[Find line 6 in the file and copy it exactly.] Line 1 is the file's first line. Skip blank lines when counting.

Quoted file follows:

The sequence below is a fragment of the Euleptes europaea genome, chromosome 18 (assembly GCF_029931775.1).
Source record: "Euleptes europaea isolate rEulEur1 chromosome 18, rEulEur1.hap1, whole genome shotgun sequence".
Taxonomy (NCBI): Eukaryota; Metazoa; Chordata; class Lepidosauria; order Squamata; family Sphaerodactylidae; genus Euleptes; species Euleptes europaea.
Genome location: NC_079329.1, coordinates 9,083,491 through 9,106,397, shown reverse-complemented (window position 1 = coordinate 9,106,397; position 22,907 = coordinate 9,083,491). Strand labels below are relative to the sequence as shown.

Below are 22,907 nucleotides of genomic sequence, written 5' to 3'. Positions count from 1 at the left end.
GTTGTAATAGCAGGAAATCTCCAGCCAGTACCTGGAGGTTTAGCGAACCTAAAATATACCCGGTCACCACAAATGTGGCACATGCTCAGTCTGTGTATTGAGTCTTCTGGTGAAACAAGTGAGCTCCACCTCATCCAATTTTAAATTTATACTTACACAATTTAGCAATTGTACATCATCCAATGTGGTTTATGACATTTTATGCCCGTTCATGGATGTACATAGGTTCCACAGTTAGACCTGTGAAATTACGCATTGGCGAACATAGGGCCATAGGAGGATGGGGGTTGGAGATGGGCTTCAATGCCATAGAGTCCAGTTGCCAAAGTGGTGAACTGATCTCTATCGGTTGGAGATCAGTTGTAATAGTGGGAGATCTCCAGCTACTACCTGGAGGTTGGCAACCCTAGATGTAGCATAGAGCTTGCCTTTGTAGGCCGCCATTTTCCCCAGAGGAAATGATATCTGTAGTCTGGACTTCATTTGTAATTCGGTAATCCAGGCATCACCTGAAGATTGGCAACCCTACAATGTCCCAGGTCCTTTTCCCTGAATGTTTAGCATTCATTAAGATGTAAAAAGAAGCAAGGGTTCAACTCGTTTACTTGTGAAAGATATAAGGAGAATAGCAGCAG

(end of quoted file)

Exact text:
GTTGTAATAGCAGGAAATCTCCAGCCAGTACCTGGAGGTTTAGCGAACCTAAAATATACCCGGTCACCACAAATGTGGCACATGCTCAGTCTGTGTATTGAGTCTTCTGGTGAAACAAGTGAGCTCCACCTCATCCAATTTTAAATTTATACTTACACAATTTAGCAATTGTACATCATCCAATGTGGTTTATGACATTTTATGCCCGTTCATGGATGTACATAGGTTCCACAGTTAGACCTGTGAAATTACGCATTGGCGAACATAGGGCCATAGGAGGATGGGGGTTGGAGATGGGCTTCAATGCCATAGAGTCCAGTTGCCAAAGTGGTGAACTGATCTCTATCGGTTGGAGATCAGTTGTAATAGTGGGAGATCTCCAGCTACTACCTGGAGGTTGGCAACCCTAGATGTAGCATAGAGCTTGCCTTTGTAGGCCGCCATTTTCCCCAGAGGAAATGATATCTGTAGTCTGGACTTCATTTGTAATTCGGTAATCCAGGCATCACCTGAAGATTGGCAACCCTACAATGTCCCAGGTCCTTTTCCCTGAATGTTTAGCATTCATTAAGATGTAAAAAGAAGCAAGGGTTCAACTCGTTTACTTGTGAAAGATATAAGGAGAATAGCAGCAG